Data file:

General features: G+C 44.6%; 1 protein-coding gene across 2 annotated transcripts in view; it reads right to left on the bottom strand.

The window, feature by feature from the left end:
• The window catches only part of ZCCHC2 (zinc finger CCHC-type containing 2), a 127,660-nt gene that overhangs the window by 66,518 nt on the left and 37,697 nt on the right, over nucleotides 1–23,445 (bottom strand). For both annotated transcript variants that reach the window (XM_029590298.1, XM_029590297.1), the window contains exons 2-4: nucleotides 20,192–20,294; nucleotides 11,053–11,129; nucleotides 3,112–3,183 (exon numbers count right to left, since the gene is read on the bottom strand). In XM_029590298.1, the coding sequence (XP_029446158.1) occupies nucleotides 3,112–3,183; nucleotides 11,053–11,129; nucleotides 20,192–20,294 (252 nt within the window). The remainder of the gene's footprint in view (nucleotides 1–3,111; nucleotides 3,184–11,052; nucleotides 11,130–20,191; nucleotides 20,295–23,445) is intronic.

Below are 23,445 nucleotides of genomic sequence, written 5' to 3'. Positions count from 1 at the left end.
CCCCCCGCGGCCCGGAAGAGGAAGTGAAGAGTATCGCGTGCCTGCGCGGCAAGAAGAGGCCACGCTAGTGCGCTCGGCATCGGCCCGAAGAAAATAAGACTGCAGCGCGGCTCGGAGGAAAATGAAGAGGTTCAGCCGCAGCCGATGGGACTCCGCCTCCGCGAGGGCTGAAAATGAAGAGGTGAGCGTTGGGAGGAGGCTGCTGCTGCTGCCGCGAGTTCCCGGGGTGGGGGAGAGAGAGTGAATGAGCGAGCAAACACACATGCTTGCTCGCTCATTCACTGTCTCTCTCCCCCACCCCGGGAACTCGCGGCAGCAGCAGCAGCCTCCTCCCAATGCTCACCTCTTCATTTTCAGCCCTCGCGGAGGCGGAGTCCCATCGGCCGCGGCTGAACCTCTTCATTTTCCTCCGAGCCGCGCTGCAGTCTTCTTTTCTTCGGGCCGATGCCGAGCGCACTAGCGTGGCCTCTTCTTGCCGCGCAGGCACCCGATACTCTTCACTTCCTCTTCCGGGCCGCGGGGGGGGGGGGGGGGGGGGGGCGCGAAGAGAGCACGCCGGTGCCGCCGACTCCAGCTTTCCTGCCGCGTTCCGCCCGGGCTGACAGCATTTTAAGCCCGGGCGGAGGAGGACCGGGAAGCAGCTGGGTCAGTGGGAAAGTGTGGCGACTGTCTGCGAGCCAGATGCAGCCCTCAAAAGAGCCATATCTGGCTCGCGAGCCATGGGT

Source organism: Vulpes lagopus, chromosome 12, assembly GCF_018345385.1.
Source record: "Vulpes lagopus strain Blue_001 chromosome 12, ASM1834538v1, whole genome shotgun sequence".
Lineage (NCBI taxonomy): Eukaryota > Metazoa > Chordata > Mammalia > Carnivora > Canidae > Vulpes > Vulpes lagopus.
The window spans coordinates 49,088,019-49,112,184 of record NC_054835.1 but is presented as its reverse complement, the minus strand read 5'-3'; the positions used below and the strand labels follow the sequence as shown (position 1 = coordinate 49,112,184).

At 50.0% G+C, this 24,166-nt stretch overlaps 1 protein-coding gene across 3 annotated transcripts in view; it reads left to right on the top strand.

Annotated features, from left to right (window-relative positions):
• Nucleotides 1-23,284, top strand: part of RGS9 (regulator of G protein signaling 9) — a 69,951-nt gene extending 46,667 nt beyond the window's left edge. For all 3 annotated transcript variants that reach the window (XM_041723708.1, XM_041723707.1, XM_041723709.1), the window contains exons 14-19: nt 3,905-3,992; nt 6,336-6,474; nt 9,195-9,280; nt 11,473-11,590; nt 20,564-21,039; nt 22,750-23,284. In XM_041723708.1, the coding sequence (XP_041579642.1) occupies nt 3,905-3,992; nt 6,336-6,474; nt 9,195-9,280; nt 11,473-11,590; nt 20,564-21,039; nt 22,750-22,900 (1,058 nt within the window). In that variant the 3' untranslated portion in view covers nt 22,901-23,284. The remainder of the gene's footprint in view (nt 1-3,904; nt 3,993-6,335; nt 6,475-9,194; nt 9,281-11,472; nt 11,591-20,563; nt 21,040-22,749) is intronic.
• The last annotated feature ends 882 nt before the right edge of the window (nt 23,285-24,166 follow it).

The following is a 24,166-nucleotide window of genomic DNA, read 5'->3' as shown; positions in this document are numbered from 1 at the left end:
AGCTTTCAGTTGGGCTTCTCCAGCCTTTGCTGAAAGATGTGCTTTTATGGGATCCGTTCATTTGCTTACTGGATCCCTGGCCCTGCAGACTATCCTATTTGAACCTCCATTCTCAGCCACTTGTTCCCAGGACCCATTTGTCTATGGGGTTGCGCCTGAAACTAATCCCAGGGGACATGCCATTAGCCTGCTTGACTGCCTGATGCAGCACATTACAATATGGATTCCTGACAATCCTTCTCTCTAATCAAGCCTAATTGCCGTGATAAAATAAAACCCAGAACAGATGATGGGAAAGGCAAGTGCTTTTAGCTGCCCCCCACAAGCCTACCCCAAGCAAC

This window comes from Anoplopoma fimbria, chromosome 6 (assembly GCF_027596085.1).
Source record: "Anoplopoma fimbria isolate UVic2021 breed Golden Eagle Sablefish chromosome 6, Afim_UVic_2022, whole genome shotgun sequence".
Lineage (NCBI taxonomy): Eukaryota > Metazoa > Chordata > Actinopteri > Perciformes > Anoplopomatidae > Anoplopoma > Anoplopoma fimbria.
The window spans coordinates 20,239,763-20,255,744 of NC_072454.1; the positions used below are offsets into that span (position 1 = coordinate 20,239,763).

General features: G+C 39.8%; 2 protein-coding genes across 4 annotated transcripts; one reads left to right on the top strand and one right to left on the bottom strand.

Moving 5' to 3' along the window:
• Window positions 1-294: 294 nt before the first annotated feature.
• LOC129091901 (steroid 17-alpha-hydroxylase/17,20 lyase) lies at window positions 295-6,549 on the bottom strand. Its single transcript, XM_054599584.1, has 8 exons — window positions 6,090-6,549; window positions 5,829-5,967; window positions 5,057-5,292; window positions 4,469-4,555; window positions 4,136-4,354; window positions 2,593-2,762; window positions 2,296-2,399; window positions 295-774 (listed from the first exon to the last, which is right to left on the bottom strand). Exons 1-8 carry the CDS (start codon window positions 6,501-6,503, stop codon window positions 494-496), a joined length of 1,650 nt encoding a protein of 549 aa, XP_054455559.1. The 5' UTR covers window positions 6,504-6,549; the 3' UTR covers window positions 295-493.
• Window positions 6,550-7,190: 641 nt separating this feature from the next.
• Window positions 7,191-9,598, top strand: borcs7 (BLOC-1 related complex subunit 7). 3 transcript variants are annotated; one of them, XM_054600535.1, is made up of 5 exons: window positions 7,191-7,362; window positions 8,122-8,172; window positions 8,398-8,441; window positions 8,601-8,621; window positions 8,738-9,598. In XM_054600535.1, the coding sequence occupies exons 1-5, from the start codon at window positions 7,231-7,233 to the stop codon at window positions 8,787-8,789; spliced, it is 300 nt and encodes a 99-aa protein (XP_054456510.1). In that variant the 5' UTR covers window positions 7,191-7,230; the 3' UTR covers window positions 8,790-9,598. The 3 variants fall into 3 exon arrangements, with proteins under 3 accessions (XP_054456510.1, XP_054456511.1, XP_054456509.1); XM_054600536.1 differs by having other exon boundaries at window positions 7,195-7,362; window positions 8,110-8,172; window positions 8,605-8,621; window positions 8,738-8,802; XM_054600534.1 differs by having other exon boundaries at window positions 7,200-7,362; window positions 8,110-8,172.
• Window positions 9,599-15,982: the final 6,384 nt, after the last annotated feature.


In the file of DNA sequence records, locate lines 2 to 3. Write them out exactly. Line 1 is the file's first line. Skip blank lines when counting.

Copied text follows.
The window, feature by feature from the left end:
• The window catches only part of ZCCHC2 (zinc finger CCHC-type containing 2), a 127,660-nt gene that overhangs the window by 66,518 nt on the left and 37,697 nt on the right, over nucleotides 1–23,445 (bottom strand). For both annotated transcript variants that reach the window (XM_029590298.1, XM_029590297.1), the window contains exons 2-4: nucleotides 20,192–20,294; nucleotides 11,053–11,129; nucleotides 3,112–3,183 (exon numbers count right to left, since the gene is read on the bottom strand). In XM_029590298.1, the coding sequence (XP_029446158.1) occupies nucleotides 3,112–3,183; nucleotides 11,053–11,129; nucleotides 20,192–20,294 (252 nt within the window). The remainder of the gene's footprint in view (nucleotides 1–3,111; nucleotides 3,184–11,052; nucleotides 11,130–20,191; nucleotides 20,295–23,445) is intronic.